Trekking the Trans-Albanian Trail: The Tale of the Fallen Stirrup

Ashley & Quentin continue their journey along the Trans-Albanian trail. The loss of an essential piece of tack reminds them of the willingness to help of those around them.

By the riverside we share the most essential moments of the day. Photo by En Selle.

Home to 11 rivers and thousands of tributaries, streams and springs, finding water is not a problem here. Photo by En Selle.

“Did you take your stirrup off your saddle and put in your saddlebag somewhere?” As I asked the ridiculous question, I knew the answer.

We were watering our horses on the Shkumbini river in central Albania when I noticed Quentin’s horse Johnny was missing a stirrup. For the past hour and a half we had been slowly navigating down the “Spathar-Librazhd Road,” about two and half miles and over 3000 feet descent. And now we had to go back up to find the fallen stirrup…

The Via Egnatia

Since our earthquake adventures in the Korce region, we’d covered about 100 miles and changed scenery dozens of time. The past three days had been a sweltering march on the Via Egnatia, a road built in the second century BC by the Romans, running between Istanbul and Rome. In Albania, much of this road has remained dirt track. It runs along the mountainside at about 4000 feet, the altitude protecting us from heat exhaustion. 

Ochre landscapes and sunshine, the Via Egnatia is a tough but beautiful road. Photo by En Selle.

Greetings across the generations. Elderly woman encouraging us on. Photo by En Selle.

Johnny the Jumper

Being only five years old, there are many things that can make Johnny jump. A cat in a bush, the water of the spring being too cold, a minibus rumbling past, children waving hello: Johnny’s spooks are innocent but unpredictable. 

When I realized at the riverside that one of Johnny’s stirrups had catapulted off somewhere on the road, I mentally listed all the times Johnny had jumped since we had last stepped out of the saddles. He had jumped many times.

 Judging from Quentin’s face of pure frustration, and the collective fatigue from the eighteen miles we had already racked up that day, I made the decision to retrace our steps alone on foot while Quentin watched the horses and tried to find lodging for the night. Slinging the second stirrup over my shoulder in the hopes someone would recognize what I was looking for, I set off. The distance was much longer going up on foot. I began trotting up the hill, beads of sweat slowly drenching my t-shirt, my legs becoming heavier and heavier.

As I arrived in each area where Johnny had spooked, I scrutinized the surroundings, looking for that stupid stirrup. The stirrup was not where the minibus had made him rush forward. Nor was it by the cafe where the slam of a door had made him leap. Nor was it at the curve of the road where we had begun walking several hours ago. At the top of the road, the last place it could have been, a flash of red twinkled hopefully on the roadside. Rushing forward, I found a beer can, the same red as the stirrup pad. The realization that the stirrup was really lost hit me and I started crying. In my current state, no tears came out, just a weird wheezing of frustration, fatigue and desperation. Gathering myself, I accepted there was nothing left to do but turn around and run back down. We’d figure out how to replace the stirrup in the morning, probably by borrowing one from a friend in Tirana, some half day’s drive away.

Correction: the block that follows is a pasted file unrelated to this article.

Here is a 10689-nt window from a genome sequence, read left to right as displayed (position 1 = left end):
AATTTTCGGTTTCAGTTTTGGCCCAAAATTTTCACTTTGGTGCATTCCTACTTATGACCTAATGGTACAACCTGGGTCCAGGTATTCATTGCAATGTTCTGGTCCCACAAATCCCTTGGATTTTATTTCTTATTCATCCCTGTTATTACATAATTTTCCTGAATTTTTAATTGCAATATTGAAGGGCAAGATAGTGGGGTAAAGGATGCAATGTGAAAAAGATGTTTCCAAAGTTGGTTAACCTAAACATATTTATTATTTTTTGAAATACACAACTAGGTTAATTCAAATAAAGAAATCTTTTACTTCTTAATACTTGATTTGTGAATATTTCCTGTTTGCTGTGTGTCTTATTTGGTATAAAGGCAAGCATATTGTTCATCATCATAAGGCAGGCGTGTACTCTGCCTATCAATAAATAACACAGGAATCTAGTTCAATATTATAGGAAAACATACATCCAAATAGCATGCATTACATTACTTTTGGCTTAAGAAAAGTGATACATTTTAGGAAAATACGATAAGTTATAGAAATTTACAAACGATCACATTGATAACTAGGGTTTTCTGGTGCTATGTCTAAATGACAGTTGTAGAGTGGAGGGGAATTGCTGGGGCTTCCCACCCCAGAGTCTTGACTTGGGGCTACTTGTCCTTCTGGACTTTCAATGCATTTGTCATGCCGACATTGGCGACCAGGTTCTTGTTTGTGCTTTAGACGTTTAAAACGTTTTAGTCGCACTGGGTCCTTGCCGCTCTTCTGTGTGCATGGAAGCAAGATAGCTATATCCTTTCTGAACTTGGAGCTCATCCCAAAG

Observing the unknown dangers to come (that will probably make him jump). Photo by En Selle.

Help From All Around

On my way down, a dirt bike crackled up behind me and I hailed it down for a ride. This improved my spirits immensely; I wasn’t frustrated in the least when he stopped to chat for a long time with a man driving his car in the other direction. After a few minutes, the driver peered around the dirt bike man and looked at me. 

“Is that girl foreign?”

“Her? Yea, she’s American.”

The car driver thought for a second, pulled out his phone, and shortly handed it to me. To my delight, Quentin’s voice was on the other end.

“Hey. Your phone still on airplane mode?”


“Yea, I figured. I tried to call you. Some kid brought me the stirrup back.”

“Oh. Great. When?”

“About a half hour after you left.”

My insides sighed with relief and screamed with frustration at my futile search as I hung up and thanked the man for relaying the message. 

That night, Quentin securely closed the stirrup latches on both saddles with thin wire before we tucked into our sleeping bags. We may be horse-trekking amateurs, but we don’t make the same mistake twice! The next time you see us we’ll have completed the trek. That is, if we make it through the Accursed Mountains (yes, that’s really their name!), riding along the borders of Albania, Kosovo and Montenegro.

A segment on the Via Egnatia, no more than a goat path. Photo by En Selle.

At higher altitudes, the Via Egnatia is leafy green and cool. Photo by En Selle.

Peaceful moments while the horses graze freely make the tough days melt away. Photo by En Selle.

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